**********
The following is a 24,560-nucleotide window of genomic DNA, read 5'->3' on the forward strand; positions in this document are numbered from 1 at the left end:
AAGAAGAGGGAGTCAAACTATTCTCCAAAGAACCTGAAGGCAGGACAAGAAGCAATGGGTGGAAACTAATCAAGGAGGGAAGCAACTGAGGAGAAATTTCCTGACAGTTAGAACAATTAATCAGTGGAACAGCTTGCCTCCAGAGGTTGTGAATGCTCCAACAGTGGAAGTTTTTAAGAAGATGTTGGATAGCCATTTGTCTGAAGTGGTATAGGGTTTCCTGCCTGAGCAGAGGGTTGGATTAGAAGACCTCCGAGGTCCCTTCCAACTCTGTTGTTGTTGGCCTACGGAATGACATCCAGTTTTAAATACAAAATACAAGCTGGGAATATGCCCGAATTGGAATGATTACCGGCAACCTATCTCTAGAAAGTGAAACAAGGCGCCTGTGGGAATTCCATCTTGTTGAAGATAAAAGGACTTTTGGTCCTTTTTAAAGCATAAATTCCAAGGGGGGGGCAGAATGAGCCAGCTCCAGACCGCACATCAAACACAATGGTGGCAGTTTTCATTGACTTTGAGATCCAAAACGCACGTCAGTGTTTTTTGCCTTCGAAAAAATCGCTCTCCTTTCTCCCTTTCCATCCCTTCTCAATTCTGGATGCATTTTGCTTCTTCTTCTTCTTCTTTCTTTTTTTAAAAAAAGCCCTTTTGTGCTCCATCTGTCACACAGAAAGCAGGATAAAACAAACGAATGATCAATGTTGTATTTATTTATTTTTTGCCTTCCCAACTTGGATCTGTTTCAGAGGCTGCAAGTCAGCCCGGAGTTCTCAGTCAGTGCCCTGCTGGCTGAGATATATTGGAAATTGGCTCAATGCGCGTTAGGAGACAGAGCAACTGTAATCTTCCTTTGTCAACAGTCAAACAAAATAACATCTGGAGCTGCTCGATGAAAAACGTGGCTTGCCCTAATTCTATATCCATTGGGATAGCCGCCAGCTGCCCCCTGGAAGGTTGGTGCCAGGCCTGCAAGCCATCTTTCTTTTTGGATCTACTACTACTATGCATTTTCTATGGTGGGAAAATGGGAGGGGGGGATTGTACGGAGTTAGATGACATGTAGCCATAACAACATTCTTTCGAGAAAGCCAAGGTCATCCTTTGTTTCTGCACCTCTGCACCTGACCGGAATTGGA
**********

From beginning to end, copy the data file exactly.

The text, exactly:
The following is a 24,560-nucleotide window of genomic DNA, read 5'->3' on the forward strand; positions in this document are numbered from 1 at the left end:
AAGAAGAGGGAGTCAAACTATTCTCCAAAGAACCTGAAGGCAGGACAAGAAGCAATGGGTGGAAACTAATCAAGGAGGGAAGCAACTGAGGAGAAATTTCCTGACAGTTAGAACAATTAATCAGTGGAACAGCTTGCCTCCAGAGGTTGTGAATGCTCCAACAGTGGAAGTTTTTAAGAAGATGTTGGATAGCCATTTGTCTGAAGTGGTATAGGGTTTCCTGCCTGAGCAGAGGGTTGGATTAGAAGACCTCCGAGGTCCCTTCCAACTCTGTTGTTGTTGGCCTACGGAATGACATCCAGTTTTAAATACAAAATACAAGCTGGGAATATGCCCGAATTGGAATGATTACCGGCAACCTATCTCTAGAAAGTGAAACAAGGCGCCTGTGGGAATTCCATCTTGTTGAAGATAAAAGGACTTTTGGTCCTTTTTAAAGCATAAATTCCAAGGGGGGGGCAGAATGAGCCAGCTCCAGACCGCACATCAAACACAATGGTGGCAGTTTTCATTGACTTTGAGATCCAAAACGCACGTCAGTGTTTTTTGCCTTCGAAAAAATCGCTCTCCTTTCTCCCTTTCCATCCCTTCTCAATTCTGGATGCATTTTGCTTCTTCTTCTTCTTCTTTCTTTTTTTAAAAAAAGCCCTTTTGTGCTCCATCTGTCACACAGAAAGCAGGATAAAACAAACGAATGATCAATGTTGTATTTATTTATTTTTTGCCTTCCCAACTTGGATCTGTTTCAGAGGCTGCAAGTCAGCCCGGAGTTCTCAGTCAGTGCCCTGCTGGCTGAGATATATTGGAAATTGGCTCAATGCGCGTTAGGAGACAGAGCAACTGTAATCTTCCTTTGTCAACAGTCAAACAAAATAACATCTGGAGCTGCTCGATGAAAAACGTGGCTTGCCCTAATTCTATATCCATTGGGATAGCCGCCAGCTGCCCCCTGGAAGGTTGGTGCCAGGCCTGCAAGCCATCTTTCTTTTTGGATCTACTACTACTATGCATTTTCTATGGTGGGAAAATGGGAGGGGGGGATTGTACGGAGTTAGATGACATGTAGCCATAACAACATTCTTTCGAGAAAGCCAAGGTCATCCTTTGTTTCTGCACCTCTGCACCTGACCGGAATTGGA